Learn the most important control and control categories that every architect and developer should include in their projects.

Bill PrewIT / Software Engineering ConsultantCommented:
Are the two drives both connected when you start, with different drive letters, or do you have to swap them when one is full, and they use the same drive letter?

Are you copying from the root of the large drive to the root of the backup drives, meaning the folders are in the root of the large drive, and getting copied to the same place on the USB drives?

robclarke41Author Commented:
Hi Bill,

Both drives will use the same drive letter I just swap them when one is full.

I am copying from the root of the large drive (mapped drive) i.e X: to a folder on the USB i.e F:\Countries

Thanks for your help so far!

Qlemo"Batchelor", Developer and EE Topic AdvisorCommented:
In that case we would either have to stop as soon as the space is exhausted for the first time, or keep a list of files which did not make it to the first disk (or did make it).
The simple approach in PowerShell, just telling you the full name of first "offending" file:
$maxsize = 5000gb
$size = 0
Get-ChildItem X:\* -recursive | ? { !$_.PsIsContainer } | % {
  $size += $_.Length
  if ($size -gt 1gb) { write-host $_.FullName; break }

Open in new window

Bill PrewIT / Software Engineering ConsultantCommented:
Here's a small VBS that should do what you need.  Check it out and give it a test.

' Specify file to be copied, and folder copying to (need trailing backslash!)
strBaseDir = "X:\"
strDestDir  = "F:\Countries\"

' Establish esveral objects needed
Set objFSO = WScript.CreateObject("Scripting.FileSystemObject")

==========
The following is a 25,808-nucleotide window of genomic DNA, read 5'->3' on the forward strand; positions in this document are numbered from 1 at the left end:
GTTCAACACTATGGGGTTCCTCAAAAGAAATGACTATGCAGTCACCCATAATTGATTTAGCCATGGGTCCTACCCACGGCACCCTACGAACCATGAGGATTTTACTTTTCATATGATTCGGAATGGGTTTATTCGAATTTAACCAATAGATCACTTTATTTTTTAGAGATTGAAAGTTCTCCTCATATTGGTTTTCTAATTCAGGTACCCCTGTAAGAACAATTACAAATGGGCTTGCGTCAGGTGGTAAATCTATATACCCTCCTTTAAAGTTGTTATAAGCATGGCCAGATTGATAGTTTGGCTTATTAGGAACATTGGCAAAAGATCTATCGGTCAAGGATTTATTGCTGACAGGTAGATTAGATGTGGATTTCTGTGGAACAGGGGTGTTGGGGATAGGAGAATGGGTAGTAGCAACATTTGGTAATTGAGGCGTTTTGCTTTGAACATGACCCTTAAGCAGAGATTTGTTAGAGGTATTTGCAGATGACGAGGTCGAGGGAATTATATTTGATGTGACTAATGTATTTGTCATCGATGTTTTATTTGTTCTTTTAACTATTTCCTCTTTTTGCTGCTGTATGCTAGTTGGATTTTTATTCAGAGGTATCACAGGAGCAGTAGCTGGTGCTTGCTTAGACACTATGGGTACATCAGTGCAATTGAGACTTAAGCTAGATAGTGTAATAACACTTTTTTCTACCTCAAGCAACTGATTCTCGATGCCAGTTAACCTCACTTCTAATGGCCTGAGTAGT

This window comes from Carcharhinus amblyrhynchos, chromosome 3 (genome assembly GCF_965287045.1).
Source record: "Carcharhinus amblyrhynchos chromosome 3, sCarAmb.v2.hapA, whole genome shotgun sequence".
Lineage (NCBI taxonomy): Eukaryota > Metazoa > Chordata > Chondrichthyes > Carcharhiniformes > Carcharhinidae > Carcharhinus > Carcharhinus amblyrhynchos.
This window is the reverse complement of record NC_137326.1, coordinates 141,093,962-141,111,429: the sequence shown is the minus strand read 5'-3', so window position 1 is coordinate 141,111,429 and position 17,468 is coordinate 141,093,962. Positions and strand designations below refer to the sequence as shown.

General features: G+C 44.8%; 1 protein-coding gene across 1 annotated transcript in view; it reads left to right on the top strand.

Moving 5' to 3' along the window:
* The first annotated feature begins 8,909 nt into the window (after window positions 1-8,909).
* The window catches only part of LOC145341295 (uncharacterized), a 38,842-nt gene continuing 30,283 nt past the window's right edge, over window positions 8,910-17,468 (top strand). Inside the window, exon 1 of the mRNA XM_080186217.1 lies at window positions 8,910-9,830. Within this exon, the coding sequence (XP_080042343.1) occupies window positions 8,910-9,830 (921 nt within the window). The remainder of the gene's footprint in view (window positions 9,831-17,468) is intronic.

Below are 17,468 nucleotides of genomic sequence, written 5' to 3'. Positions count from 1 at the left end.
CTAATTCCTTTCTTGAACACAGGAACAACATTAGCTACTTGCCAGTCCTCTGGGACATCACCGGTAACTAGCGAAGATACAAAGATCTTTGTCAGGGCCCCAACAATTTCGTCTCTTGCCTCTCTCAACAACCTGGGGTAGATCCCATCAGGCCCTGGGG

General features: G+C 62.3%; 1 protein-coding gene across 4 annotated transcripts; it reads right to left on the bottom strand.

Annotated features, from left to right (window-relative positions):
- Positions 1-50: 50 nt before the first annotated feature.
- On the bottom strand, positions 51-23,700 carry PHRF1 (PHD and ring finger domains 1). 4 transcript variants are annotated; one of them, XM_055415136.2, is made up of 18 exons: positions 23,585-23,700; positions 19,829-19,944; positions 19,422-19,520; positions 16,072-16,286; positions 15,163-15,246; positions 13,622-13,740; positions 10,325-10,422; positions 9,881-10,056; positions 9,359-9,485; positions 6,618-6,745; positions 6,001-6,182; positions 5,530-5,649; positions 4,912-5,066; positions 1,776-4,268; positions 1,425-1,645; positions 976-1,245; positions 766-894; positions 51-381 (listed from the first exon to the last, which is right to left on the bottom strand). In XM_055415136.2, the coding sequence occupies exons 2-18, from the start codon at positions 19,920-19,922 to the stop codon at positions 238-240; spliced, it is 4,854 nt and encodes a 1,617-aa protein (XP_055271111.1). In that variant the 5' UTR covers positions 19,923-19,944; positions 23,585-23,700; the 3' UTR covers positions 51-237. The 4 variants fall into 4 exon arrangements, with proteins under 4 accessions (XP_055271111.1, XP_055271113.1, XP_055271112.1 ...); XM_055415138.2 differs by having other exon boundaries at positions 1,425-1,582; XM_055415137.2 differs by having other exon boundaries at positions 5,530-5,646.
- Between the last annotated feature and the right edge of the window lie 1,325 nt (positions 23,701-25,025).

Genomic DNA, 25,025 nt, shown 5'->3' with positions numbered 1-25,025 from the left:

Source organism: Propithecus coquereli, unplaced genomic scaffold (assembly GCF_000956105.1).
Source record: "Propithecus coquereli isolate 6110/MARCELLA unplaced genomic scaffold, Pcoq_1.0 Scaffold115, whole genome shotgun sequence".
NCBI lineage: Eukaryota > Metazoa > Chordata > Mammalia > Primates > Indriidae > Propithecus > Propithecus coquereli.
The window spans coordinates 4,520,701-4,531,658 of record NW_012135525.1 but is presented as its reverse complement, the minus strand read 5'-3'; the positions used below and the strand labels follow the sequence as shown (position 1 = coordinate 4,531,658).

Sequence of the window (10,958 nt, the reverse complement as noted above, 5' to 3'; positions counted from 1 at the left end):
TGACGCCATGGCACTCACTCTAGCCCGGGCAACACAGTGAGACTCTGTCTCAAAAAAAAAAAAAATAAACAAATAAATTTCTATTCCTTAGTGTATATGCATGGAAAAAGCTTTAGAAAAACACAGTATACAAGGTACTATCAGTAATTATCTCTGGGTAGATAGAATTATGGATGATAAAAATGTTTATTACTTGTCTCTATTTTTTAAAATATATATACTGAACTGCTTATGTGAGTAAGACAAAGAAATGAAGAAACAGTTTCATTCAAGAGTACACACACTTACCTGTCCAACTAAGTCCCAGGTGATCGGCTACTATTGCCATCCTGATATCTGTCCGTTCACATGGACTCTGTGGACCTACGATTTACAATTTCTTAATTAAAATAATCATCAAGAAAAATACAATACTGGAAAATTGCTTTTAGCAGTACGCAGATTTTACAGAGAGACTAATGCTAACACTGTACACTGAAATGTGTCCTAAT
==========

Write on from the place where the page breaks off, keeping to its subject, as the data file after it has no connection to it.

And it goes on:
Set objBaseDir = objFSO.GetFolder(strBaseDir)
Set objDestDrive = objFSO.GetDrive(Left(strDestDir, 2))

' Process each subfolder, copy if space available
For Each objFolder in objBaseDir.SubFolders
   Wscript.Echo "Copying folder: " & objFolder.Path
   blnCopied = False
   Do Until blnCopied = True
      If objFolder.Size < objDestDrive.FreeSpace Then
         objFSO.CopyFolder objFolder.Path, strDestDir & objFolder.Name
         blnCopied = True
         Wscript.Echo "Insufficient space on destination drive, swap drives now, then press ENTER to continue:"
      End If

Open in new window


Experts Exchange Solution brought to you by

Your issues matter to us.

Facing a tech roadblock? Get the help and guidance you need from experienced professionals who care. Ask your question anytime, anywhere, with no hassle.

Start your 7-day free trial
robclarke41Author Commented:
Thanks guys will test both solutions, hopefully at lunchtime and get back to you. Thanks for all your help so far!
It's more than this solution.Get answers and train to solve all your tech problems - anytime, anywhere.Try it for free Edge Out The Competitionfor your dream job with proven skills and certifications.Get started today Stand Outas the employee with proven skills.Start learning today for free Move Your Career Forwardwith certification training in the latest technologies.Start your trial today
VB Script

From novice to tech pro — start learning today.